After the original 1984 clinical criteria for Alzheimer's disease (AD), a major milestone in re-conceptualization of AD in 2011 proposed the continuum of AD to reflect the earliest stages of the AD pathophysiological process. This takes into consideration the fact that the dementia pathophysiology starts 20-30 years earlier, and justifies the concept of early, midlife, late-life multi-component intensive vascular and multi-domain life style risk intervention strategies aimed at promoting brain health through brain-healthy lifestyle strategies. Another shift in understanding of dementia rests on the evidence that both AD and vascular dementia share many risk common vascular risk factors, and it should be realized that AD and VaD rarely occur in isolation. A study published in Lancet Neurology 2011  did show that over half of AD worldwide may be preventable if smoking, physical inactivity, depression, mid-life hypertension, diabetes, and mid-life obesity are tackled. Evidence from large observational studies do certainly suggest regular exercise, brain-healthy diet, creative engagement, positive and active socially integrated lifestyle, intellectually challenging leisure activity, cognitive exercises and mentally stimulating activities, spiritual engagement, and meditation/mindfulness practices to be promising healthy brain avenues. Such strategies does revitalize the brain through cognitive reserve capacity, nurture brain resilience, reduce allostatic load/stress, and build "compensatory neural scaffolds" to protect against development or expression of dementia. These strategies could help the brain to stave off the ravages of cognitive decline and alter brain's cognitive and emotional trajectory to one of a positive, creative, and successful brain ageing.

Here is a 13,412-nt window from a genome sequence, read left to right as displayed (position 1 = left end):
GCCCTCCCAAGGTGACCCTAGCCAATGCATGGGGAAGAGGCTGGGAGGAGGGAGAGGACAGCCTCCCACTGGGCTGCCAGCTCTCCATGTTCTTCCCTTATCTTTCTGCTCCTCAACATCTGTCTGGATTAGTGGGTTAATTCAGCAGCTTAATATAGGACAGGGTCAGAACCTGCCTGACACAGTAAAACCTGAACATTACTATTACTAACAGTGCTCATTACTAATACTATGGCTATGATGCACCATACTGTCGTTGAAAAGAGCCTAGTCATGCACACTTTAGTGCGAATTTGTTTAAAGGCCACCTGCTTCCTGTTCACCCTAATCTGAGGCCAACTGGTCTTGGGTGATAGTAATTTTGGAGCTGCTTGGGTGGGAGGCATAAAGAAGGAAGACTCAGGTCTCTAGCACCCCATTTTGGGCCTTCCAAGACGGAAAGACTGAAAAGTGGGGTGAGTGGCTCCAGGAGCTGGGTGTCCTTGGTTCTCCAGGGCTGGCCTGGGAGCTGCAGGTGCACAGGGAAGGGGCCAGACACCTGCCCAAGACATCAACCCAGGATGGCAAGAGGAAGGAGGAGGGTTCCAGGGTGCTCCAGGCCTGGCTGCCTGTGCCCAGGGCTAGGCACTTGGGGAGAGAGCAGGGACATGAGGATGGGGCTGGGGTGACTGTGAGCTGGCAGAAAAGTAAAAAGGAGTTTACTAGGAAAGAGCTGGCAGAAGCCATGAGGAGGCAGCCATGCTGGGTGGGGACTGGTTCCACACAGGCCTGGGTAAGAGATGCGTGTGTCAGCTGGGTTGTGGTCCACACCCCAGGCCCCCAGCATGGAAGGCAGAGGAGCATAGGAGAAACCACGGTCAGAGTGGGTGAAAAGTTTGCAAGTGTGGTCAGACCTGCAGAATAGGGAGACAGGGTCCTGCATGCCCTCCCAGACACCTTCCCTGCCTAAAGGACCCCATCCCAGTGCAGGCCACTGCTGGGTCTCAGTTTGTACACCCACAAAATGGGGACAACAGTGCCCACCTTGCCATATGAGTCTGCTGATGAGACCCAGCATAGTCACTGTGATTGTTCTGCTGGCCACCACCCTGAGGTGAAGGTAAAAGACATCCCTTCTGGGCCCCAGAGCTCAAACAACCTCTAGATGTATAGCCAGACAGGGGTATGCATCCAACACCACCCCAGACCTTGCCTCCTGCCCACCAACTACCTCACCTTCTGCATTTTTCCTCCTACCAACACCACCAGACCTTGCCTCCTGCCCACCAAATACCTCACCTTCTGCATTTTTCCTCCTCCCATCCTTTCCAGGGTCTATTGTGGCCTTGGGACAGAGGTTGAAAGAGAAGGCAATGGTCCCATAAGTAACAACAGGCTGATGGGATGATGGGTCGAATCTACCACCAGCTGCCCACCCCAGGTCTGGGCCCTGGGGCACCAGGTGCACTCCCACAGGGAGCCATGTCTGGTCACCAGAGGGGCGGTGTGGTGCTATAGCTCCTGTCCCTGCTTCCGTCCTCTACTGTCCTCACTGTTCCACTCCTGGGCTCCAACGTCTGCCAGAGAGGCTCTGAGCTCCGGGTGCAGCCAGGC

Lifestyle contribution to longevity and healthy brain ageing is evident from three studies. The Okinawa Centenarian Study (OCS) documented that the traditional Okinawans had healthier lifestyles. Their lifestyle practices included healthy diet comprising of low caloric intake, high vegetables/fruits consumption, higher intake of good fats (omega-3, mono-unsaturated fat), high fiber diet, high flavonoid intake, regular exercise, avoidance of smoking, blood pressure control, and a stress-minimizing psycho-spiritual engagement. The Nun study, a longitudinal study of aging, also did emphasize the model of healthy aging, cognitive reserve hypothesis and the contributions of early life positive emotions, life course events, social factors, nutrition, intellectual stimulation, education, and lifelong learning. The Kimberley study on the Australian Aboriginal people strikingly revealed six times higher prevalence of dementia when compared to the general Australian population. Poorer health outcomes, higher cardiovascular disease, higher hypertension, diabetes mellitus, smoking, obesity, physical inactivity, and poor quality diet (limited fruit/vegetable intake) were incriminated for this discrepancy. Nutrigenomics and nutrigenetics have also established an association between telomere length, telomerase activity, sirtuin activators, Mediterranean diet, and healthy ageing. The so-called "MediterrAsian" diet that is especially rich in 'sirtfoods' and caloric restriction exerts their effects through sirtuin activation. Thus such dietary modifications may be promising new strategies in brain wellbeing to ensure protection against and recovery from the various aging-related neurological diseases, and steer human longevity towards successful and healthy brain ageing.